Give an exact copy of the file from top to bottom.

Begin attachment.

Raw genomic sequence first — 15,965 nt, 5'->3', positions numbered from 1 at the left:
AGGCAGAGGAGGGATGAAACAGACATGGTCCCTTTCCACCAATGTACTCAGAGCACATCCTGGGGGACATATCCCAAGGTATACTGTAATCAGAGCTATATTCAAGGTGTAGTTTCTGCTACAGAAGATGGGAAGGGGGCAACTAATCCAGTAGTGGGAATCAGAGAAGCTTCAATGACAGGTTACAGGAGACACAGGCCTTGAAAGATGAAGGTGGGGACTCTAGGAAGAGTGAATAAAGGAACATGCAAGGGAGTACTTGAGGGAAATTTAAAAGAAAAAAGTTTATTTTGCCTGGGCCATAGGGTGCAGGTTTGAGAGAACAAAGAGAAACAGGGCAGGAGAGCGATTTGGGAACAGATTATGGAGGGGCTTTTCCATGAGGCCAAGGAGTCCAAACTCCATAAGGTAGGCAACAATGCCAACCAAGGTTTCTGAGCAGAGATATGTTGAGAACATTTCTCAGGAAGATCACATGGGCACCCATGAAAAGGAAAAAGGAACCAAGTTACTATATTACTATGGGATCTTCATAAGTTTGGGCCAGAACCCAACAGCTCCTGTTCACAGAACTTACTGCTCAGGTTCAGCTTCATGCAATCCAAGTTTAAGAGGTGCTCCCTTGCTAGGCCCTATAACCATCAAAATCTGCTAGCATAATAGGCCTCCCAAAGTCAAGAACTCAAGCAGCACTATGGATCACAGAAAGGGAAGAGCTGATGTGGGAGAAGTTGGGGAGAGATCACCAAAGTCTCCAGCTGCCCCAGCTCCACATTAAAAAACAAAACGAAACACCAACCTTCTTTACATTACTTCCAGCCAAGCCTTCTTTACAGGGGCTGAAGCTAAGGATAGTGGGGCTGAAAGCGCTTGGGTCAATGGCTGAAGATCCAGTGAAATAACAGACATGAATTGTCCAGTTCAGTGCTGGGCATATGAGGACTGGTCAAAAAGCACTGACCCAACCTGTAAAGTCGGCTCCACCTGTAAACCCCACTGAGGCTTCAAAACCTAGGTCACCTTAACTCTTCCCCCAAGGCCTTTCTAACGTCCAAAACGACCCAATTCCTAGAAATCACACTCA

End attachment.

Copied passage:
Raw genomic sequence first — 15,965 nt, 5'->3', positions numbered from 1 at the left:
AGGCAGAGGAGGGATGAAACAGACATGGTCCCTTTCCACCAATGTACTCAGAGCACATCCTGGGGGACATATCCCAAGGTATACTGTAATCAGAGCTATATTCAAGGTGTAGTTTCTGCTACAGAAGATGGGAAGGGGGCAACTAATCCAGTAGTGGGAATCAGAGAAGCTTCAATGACAGGTTACAGGAGACACAGGCCTTGAAAGATGAAGGTGGGGACTCTAGGAAGAGTGAATAAAGGAACATGCAAGGGAGTACTTGAGGGAAATTTAAAAGAAAAAAGTTTATTTTGCCTGGGCCATAGGGTGCAGGTTTGAGAGAACAAAGAGAAACAGGGCAGGAGAGCGATTTGGGAACAGATTATGGAGGGGCTTTTCCATGAGGCCAAGGAGTCCAAACTCCATAAGGTAGGCAACAATGCCAACCAAGGTTTCTGAGCAGAGATATGTTGAGAACATTTCTCAGGAAGATCACATGGGCACCCATGAAAAGGAAAAAGGAACCAAGTTACTATATTACTATGGGATCTTCATAAGTTTGGGCCAGAACCCAACAGCTCCTGTTCACAGAACTTACTGCTCAGGTTCAGCTTCATGCAATCCAAGTTTAAGAGGTGCTCCCTTGCTAGGCCCTATAACCATCAAAATCTGCTAGCATAATAGGCCTCCCAAAGTCAAGAACTCAAGCAGCACTATGGATCACAGAAAGGGAAGAGCTGATGTGGGAGAAGTTGGGGAGAGATCACCAAAGTCTCCAGCTGCCCCAGCTCCACATTAAAAAACAAAACGAAACACCAACCTTCTTTACATTACTTCCAGCCAAGCCTTCTTTACAGGGGCTGAAGCTAAGGATAGTGGGGCTGAAAGCGCTTGGGTCAATGGCTGAAGATCCAGTGAAATAACAGACATGAATTGTCCAGTTCAGTGCTGGGCATATGAGGACTGGTCAAAAAGCACTGACCCAACCTGTAAAGTCGGCTCCACCTGTAAACCCCACTGAGGCTTCAAAACCTAGGTCACCTTAACTCTTCCCCCAAGGCCTTTCTAACGTCCAAAACGACCCAATTCCTAGAAATCACACTCA